Exploiting plant genotypic diversity for sustainable insect pest management
This research project began in the fall of 2010 and will investigate whether genotypic diversity within a crop species may be used to control pest insects. Recent evidence suggests that plant intraspecific (genotypic) diversity may be as important as interspecific (species) diversity in structuring arthropod communities and regulating herbivore populations.
Using soybeans as a model system, I will conduct field experiments to compare soybean aphid and natural enemy populations of low genotypic diversity to those of high diversity plots. Within this experiment, I will assess the strength of predation services between the two levels of diversity using predator-exclusion cages. Simultaneously, I will characterize the natural enemy community in soybean fields. Results from both aspects of the project will be shared with growers and extension educators and will be integrated into outreach events.
Soybean lines needed for Objective 1, as well as Objectives 2 and 3 have been chosen. Research farm space for the field plot scale experiment in summer 2011 has been reserved.
Objective 1) Compare the effects of genotypically diverse mixtures vs. single lines on plant growth and yield and on aphid population growth.
Objective 2) Compare the effects of genotypically diverse mixtures vs. single line monocultures on natural enemies of the soybean aphid.
Objective 3) Compare predation services provided by genotypically diverse mixtures vs. those provided by single lines.
Objective 4) Characterize the natural enemy community of soybeans in Central Pennsylvania
Preliminary sampling from the summer of 2010 has supported this objective by starting the identification of natural enemies and creating a reference collection that will be used to aid identification for this project. This accomplishment will also aid in the completion of Objective 2.
Objective 5) Transfer knowledge gained from Objectives 1-4 to growers, extension agents and members of the public.
No progress has been made on this objective.
Because this project began late in 2010, progress has primarily been made on preparing for upcoming experiments and gathering background information to aid with identification of natural enemies. For Objectives 1-3, a crucial step is the identification of soybean lines that will be used. Six lines have been chosen with the overall aim of maximizing potential genotypic diversity. To achieve this goal, we have chosen lines from five different seed companies as well as a publicly-developed line from Kansas State University. Space has been reserved at Penn State’s Rock Springs research farm to conduct the field plot component of this project comparing single-line and genetically diverse mixture plots. This space will work with the experimental design we will use (see Fig. 1).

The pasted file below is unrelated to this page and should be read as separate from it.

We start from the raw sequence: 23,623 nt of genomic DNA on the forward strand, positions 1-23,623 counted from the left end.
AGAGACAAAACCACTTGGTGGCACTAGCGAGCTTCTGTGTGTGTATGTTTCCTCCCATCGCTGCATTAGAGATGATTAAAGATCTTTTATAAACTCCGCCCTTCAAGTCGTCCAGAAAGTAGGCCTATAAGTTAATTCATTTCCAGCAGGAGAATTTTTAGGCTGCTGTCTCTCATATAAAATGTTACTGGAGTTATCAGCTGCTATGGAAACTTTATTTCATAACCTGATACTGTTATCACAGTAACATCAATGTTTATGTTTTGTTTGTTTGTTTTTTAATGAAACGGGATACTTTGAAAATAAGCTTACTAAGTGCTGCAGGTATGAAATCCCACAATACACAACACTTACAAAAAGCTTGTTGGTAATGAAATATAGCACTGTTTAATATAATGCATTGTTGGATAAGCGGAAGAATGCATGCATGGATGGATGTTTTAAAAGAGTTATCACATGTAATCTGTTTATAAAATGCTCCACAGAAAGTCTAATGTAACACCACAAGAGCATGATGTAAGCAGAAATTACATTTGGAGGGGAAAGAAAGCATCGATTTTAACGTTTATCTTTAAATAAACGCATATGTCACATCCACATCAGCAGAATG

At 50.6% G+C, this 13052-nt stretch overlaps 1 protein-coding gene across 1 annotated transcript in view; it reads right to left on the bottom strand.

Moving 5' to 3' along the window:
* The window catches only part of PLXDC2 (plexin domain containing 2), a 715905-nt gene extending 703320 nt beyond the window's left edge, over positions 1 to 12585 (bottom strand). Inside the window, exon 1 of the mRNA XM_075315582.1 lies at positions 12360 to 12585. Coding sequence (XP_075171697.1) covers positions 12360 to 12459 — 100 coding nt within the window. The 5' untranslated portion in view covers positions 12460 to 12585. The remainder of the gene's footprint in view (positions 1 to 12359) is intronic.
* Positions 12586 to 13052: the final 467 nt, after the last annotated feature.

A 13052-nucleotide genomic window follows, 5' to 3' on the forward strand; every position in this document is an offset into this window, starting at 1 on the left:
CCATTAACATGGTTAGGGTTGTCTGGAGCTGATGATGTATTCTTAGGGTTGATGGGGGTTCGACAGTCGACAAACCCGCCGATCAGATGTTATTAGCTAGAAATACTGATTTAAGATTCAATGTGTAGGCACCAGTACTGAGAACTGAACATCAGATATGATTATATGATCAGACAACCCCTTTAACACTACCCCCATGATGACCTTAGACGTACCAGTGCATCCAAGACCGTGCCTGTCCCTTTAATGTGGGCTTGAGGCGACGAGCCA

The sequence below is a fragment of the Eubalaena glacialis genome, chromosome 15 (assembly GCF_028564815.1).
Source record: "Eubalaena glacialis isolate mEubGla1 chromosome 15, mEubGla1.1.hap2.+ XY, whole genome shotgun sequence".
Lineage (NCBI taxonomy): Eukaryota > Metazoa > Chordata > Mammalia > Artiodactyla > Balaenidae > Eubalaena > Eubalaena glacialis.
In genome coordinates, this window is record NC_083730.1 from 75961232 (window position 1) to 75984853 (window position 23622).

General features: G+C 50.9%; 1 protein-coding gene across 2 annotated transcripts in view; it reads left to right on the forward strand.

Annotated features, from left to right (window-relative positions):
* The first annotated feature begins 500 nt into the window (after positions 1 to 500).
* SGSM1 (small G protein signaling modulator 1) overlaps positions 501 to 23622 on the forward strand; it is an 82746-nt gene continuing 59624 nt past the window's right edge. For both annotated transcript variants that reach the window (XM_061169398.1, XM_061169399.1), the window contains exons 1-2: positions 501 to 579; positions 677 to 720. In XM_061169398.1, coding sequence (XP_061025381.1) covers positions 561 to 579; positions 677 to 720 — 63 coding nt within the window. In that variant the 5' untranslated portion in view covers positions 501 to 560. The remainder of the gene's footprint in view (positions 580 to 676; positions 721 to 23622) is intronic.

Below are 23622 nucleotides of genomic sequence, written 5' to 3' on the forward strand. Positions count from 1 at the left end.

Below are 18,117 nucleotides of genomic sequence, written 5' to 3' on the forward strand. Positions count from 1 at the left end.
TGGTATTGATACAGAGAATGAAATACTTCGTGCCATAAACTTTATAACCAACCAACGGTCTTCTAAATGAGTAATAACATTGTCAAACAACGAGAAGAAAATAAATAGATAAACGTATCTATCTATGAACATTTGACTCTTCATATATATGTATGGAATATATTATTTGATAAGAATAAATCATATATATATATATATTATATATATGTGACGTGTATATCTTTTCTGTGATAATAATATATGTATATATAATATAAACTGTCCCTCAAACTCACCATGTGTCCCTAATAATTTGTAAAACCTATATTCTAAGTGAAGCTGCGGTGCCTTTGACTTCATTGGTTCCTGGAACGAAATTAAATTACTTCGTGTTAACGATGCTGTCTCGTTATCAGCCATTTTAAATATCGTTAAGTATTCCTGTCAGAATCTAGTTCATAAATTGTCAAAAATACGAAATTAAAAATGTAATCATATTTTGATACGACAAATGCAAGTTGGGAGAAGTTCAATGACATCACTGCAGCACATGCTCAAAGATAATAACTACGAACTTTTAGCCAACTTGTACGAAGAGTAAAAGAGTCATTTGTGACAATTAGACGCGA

Preliminary sampling from the previous summer will support future work on Objectives 2 and 4. Natural enemies in pitfall, sweep net and pan trap samples, collected with similar techniques as those that will be used for this project, are in the process of being identified. This will ensure that the proper taxonomic references are available and will provide reference specimens. Previous sampling experience may also be used to alter the sampling intensity initially proposed. For instance, weekly sampling for natural enemies in the field plots will not likely be feasible and will probably be reduced to biweekly sampling. This should still provide adequate resolution of the natural enemy community.
Impacts and Contributions/Outcomes
The soybean aphid is currently the foremost pest of soybeans in the United States. Current control methods are inadequate and rely primarily on insecticides, although resistant varieties are being developed. Nevertheless, alternate management tools are needed. The problem of the soybean aphid is particularly worrisome for organic farmers, who must frequently ignore surging aphid populations due to lack of control options. We believe that genotypic diversity will be a readily-adoptable tactic for growers. The natural enemy community in Pennsylvania is also relatively unknown and this project aims to fill this void in knowledge. We plan to work closely with growers and provide them with information on both genotypic diversity as a management tactic and on natural enemies. We will distribute this information through factsheets, outreach events, extension agents and publications. Thus far, results from this project have not been part of any events or presentations. However, we plan to share the results from the upcoming field season in a number of venues and will use the field plot experiment in a field day as a demonstration of genotypic diversity used for pest control .
Dept. of Entomology
501 ASI Bldg
University Park, PA 16802
Office Phone: 8148657082